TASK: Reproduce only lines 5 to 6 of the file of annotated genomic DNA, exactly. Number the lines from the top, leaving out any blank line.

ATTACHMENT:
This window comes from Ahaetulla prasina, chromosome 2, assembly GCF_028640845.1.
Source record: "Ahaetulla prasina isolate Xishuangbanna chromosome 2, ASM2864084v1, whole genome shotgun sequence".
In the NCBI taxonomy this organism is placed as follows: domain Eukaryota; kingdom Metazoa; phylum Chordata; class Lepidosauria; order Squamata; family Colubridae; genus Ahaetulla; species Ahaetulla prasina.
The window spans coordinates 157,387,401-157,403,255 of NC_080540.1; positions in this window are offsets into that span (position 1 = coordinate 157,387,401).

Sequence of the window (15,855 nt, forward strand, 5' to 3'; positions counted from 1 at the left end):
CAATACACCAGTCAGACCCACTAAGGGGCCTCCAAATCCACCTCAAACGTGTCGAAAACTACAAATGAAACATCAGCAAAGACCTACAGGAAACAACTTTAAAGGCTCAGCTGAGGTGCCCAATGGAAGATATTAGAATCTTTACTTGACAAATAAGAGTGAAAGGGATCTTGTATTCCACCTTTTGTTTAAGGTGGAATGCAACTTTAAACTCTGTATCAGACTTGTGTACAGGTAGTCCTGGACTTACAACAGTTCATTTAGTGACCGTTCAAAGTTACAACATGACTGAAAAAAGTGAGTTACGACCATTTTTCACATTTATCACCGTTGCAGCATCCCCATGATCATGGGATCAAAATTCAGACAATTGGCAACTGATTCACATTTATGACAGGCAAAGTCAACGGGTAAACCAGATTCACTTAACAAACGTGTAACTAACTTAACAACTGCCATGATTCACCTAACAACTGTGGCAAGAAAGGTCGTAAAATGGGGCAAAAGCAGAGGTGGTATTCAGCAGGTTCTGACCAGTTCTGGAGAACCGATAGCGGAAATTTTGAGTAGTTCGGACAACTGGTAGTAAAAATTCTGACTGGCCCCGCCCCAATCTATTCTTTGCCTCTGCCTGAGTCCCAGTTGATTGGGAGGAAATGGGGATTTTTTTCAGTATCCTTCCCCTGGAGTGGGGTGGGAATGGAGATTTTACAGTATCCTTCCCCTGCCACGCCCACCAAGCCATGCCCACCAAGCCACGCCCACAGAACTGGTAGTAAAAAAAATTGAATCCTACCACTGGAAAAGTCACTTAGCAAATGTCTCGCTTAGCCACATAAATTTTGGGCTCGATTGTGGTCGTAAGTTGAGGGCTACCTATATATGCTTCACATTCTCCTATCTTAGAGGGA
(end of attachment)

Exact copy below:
Sequence of the window (15,855 nt, forward strand, 5' to 3'; positions counted from 1 at the left end):
CAATACACCAGTCAGACCCACTAAGGGGCCTCCAAATCCACCTCAAACGTGTCGAAAACTACAAATGAAACATCAGCAAAGACCTACAGGAAACAACTTTAAAGGCTCAGCTGAGGTGCCCAATGGAAGATATTAGAATCTTTACTTGACAAATAAGAGTGAAAGGGATCTTGTATTCCACCTTTTGTTTAAGGTGGAATGCAACTTTAAACTCTGTATCAGACTTGTGTACAGGTAGTCCTGGACTTACAACAGTTCATTTAGTGACCGTTCAAAGTTACAACATGACTGAAAAAAGTGAGTTACGACCATTTTTCACATTTATCACCGTTGCAGCATCCCCATGATCATGGGATCAAAATTCAGACAATTGGCAACTGATTCACATTTATGACAGGCAAAGTCAACGGGTAAACCAGATTCACTTAACAAACGTGTAACTAACTTAACAACTGCCATGATTCACCTAACAACTGTGGCAAGAAAGGTCGTAAAATGGGGCAAAAGCAGAGGTGGTATTCAGCAGGTTCTGACCAGTTCTGGAGAACCGATAGCGGAAATTTTGAGTAGTTCGGACAACTGGTAGTAAAAATTCTGACTGGCCCCGCCCCAATCTATTCTTTGCCTCTGCCTGAGTCCCAGTTGATTGGGAGGAAATGGGGATTTTTTTCAGTATCCTTCCCCTGGAGTGGGGTGGGAATGGAGATTTTACAGTATCCTTCCCCTGCCACGCCCACCAAGCCATGCCCACCAAGCCACGCCCACAGAACTGGTAGTAAAAAAAATTGAATCCTACCACTGGAAAAGTCACTTAGCAAATGTCTCGCTTAGCCACATAAATTTTGGGCTCGATTGTGGTCGTAAGTTGAGGGCTACCTATATATGCTTCACATTCTCCTATCTTAGAGGGA